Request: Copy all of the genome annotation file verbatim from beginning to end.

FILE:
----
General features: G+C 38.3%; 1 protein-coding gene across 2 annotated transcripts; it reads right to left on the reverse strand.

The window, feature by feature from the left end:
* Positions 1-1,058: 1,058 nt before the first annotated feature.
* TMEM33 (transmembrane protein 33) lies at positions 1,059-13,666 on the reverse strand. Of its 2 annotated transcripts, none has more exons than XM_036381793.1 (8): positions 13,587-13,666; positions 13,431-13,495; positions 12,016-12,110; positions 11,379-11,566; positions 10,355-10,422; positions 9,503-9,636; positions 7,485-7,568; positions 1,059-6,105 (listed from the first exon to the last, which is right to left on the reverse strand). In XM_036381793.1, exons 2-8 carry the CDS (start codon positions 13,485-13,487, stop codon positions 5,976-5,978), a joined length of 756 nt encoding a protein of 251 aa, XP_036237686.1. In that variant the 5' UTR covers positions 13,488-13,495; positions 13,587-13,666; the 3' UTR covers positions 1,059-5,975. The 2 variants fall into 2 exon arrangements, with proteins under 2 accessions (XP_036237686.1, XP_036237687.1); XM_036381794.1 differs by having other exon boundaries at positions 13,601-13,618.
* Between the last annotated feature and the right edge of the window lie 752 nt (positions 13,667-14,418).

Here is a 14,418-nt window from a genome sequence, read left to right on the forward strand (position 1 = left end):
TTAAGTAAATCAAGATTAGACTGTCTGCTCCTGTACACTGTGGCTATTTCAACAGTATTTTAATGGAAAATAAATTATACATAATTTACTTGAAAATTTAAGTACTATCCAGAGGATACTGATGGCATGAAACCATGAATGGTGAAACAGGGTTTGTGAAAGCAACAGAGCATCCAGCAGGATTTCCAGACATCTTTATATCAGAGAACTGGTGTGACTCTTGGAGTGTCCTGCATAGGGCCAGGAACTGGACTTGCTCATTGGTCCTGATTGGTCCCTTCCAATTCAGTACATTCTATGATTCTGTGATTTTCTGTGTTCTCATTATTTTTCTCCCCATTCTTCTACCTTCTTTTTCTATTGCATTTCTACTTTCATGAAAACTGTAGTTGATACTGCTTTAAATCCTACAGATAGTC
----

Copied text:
General features: G+C 38.3%; 1 protein-coding gene across 2 annotated transcripts; it reads right to left on the reverse strand.

The window, feature by feature from the left end:
* Positions 1-1,058: 1,058 nt before the first annotated feature.
* TMEM33 (transmembrane protein 33) lies at positions 1,059-13,666 on the reverse strand. Of its 2 annotated transcripts, none has more exons than XM_036381793.1 (8): positions 13,587-13,666; positions 13,431-13,495; positions 12,016-12,110; positions 11,379-11,566; positions 10,355-10,422; positions 9,503-9,636; positions 7,485-7,568; positions 1,059-6,105 (listed from the first exon to the last, which is right to left on the reverse strand). In XM_036381793.1, exons 2-8 carry the CDS (start codon positions 13,485-13,487, stop codon positions 5,976-5,978), a joined length of 756 nt encoding a protein of 251 aa, XP_036237686.1. In that variant the 5' UTR covers positions 13,488-13,495; positions 13,587-13,666; the 3' UTR covers positions 1,059-5,975. The 2 variants fall into 2 exon arrangements, with proteins under 2 accessions (XP_036237686.1, XP_036237687.1); XM_036381794.1 differs by having other exon boundaries at positions 13,601-13,618.
* Between the last annotated feature and the right edge of the window lie 752 nt (positions 13,667-14,418).

Here is a 14,418-nt window from a genome sequence, read left to right on the forward strand (position 1 = left end):
TTAAGTAAATCAAGATTAGACTGTCTGCTCCTGTACACTGTGGCTATTTCAACAGTATTTTAATGGAAAATAAATTATACATAATTTACTTGAAAATTTAAGTACTATCCAGAGGATACTGATGGCATGAAACCATGAATGGTGAAACAGGGTTTGTGAAAGCAACAGAGCATCCAGCAGGATTTCCAGACATCTTTATATCAGAGAACTGGTGTGACTCTTGGAGTGTCCTGCATAGGGCCAGGAACTGGACTTGCTCATTGGTCCTGATTGGTCCCTTCCAATTCAGTACATTCTATGATTCTGTGATTTTCTGTGTTCTCATTATTTTTCTCCCCATTCTTCTACCTTCTTTTTCTATTGCATTTCTACTTTCATGAAAACTGTAGTTGATACTGCTTTAAATCCTACAGATAGTC